What was the first song you wrote that you were proud of?
When I lived out in Los Angeles, I had gone to see Dwight Yoakam do an acoustic show at The Palace in Hollywood. And it wasn’t his normal band. It was like more of a rockabilly, bluegrass kind of acoustic set up. He did a Bill Monroe song called “Can’t You Hear Me Callin’?” And I didn’t know that was a Bill Monroe song … I liked that it was real hillbilly, but Dwight kind of rockabilly … And from that, in my mind from hearing it that night, I kind of copied it. Didn’t rip it off, but borrowed from it and turned it into a song I wrote about being out in LA and being disenfranchised and being from a small town and feeling kind of, you know, wanting to get the hell out of there. It was called “Adios, Farewell,” and it was a song basically about a Southern guy not fitting in [out] in LA.
Why did you leave L.A. for Nashville? What was that transition like?
I was playing in these bands out in LA and the Rodney King riots happened. I was living there in Hollywood and that was real scary. And it was all around us. It was buildings burning around us. Helicopters flying over people. People looting. We were basically locked up in our apartment for three days. The mayor had shut the city down. So if you were out on the streets, you were breaking the law…And it was just crazy, you know? [My friend] Jan Buckingham had been encouraging me to go to Nashville if I was going to be a songwriter. And I’d already didn’t really like L.A.—it’s such a hard place to live, Hollywood is, when you’re a broke musician, you know. Although I wouldn’t trade any of those experiences.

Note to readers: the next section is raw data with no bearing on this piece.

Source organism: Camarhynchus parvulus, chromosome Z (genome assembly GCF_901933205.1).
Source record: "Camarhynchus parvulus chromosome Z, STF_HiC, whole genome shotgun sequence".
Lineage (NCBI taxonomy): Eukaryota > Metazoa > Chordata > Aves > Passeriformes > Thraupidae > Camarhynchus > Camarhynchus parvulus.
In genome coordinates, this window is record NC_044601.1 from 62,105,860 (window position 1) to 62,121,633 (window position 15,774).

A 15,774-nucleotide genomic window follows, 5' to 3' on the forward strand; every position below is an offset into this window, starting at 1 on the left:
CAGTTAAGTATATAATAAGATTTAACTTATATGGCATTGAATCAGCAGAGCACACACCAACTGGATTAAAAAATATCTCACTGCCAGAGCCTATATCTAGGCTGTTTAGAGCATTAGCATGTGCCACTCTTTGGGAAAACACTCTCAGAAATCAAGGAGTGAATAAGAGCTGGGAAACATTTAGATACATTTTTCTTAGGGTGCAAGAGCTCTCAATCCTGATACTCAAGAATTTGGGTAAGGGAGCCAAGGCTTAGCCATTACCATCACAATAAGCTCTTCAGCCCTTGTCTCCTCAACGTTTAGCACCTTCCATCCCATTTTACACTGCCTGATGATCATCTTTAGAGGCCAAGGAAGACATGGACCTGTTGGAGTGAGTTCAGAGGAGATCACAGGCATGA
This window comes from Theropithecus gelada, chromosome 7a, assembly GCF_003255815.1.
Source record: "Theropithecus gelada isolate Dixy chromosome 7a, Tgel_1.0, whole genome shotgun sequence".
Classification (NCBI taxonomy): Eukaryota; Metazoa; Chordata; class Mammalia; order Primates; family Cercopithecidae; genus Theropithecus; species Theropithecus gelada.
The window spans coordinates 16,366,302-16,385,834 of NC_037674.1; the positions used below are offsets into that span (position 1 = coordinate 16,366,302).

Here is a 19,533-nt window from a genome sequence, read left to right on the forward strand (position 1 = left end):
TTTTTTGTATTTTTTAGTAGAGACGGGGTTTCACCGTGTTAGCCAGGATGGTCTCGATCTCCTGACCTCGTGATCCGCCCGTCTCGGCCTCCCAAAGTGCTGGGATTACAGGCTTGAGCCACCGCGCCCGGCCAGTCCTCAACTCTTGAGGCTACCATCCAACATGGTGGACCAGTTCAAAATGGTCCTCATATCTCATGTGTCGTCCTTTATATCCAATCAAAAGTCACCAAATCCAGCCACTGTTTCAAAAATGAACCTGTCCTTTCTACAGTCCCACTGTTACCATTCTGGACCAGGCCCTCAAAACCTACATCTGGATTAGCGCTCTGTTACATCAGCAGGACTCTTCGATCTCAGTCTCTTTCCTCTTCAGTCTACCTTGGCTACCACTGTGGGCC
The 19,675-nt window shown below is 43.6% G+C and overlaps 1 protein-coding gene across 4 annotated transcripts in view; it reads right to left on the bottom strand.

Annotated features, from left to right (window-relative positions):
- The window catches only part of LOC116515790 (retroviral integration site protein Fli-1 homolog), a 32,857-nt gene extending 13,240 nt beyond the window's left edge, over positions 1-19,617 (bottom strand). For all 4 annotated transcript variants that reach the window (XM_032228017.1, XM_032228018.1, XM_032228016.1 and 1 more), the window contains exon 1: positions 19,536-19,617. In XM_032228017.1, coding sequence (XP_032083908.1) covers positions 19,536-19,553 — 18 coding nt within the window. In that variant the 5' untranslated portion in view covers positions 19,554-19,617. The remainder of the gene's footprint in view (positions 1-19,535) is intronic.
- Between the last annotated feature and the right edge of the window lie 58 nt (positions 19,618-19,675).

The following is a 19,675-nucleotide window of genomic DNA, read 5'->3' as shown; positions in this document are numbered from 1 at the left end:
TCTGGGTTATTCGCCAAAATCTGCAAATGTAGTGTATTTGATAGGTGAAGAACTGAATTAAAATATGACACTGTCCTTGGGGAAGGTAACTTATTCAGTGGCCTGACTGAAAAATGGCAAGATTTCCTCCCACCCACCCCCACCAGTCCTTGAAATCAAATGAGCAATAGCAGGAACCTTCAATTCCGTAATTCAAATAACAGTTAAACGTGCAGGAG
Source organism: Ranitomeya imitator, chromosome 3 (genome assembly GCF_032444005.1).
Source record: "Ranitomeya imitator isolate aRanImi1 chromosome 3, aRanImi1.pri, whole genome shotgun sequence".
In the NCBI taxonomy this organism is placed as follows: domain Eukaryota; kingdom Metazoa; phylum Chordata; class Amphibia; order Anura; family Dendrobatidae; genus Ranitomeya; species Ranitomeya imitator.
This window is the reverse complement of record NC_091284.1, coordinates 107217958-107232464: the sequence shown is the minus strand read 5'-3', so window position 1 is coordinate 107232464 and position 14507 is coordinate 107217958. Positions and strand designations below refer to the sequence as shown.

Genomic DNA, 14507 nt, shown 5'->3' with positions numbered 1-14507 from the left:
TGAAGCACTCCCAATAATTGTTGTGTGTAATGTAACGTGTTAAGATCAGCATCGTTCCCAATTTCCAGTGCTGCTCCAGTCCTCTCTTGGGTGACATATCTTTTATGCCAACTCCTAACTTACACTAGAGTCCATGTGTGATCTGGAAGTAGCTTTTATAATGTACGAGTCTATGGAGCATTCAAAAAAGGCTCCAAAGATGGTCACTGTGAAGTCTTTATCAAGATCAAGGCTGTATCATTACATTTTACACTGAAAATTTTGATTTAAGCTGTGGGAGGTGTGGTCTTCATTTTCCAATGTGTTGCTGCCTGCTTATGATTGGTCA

So anyway, after the Rodney King riots, that was enough to scare me and another buddy that was playing in bands, Mike Waldron. We said, “Man, let’s get out of here.” So a month later we packed up our shit and drove to Nashville. [We] got us a three-month lease on an apartment…got our utilities turned on and I had like 25 bucks each to our name. And we have a card table and two chairs.
[M]y mentor out there in California went to high school with a guy named Byron Hill, who was a hit song writer. And so I called and I told him I’d come to town…Byron met me at the old Pancake Pantry…and when the waitress came over, he introduced me to her name and said, “Joyce, Odie’s a songwriter who just moved to town this last week.” And she told me that they fed songwriters there that were hungry and that Kris Kristofferson had swept the floors at the studio across the street years ago, and if I ever needed a meal, come see her and I could wash dishes in the back and they’d feed me. And that was my introduction to Nashville. And…many years later, I wrote a number one hit with Byron called “Nothing On but the Radio.”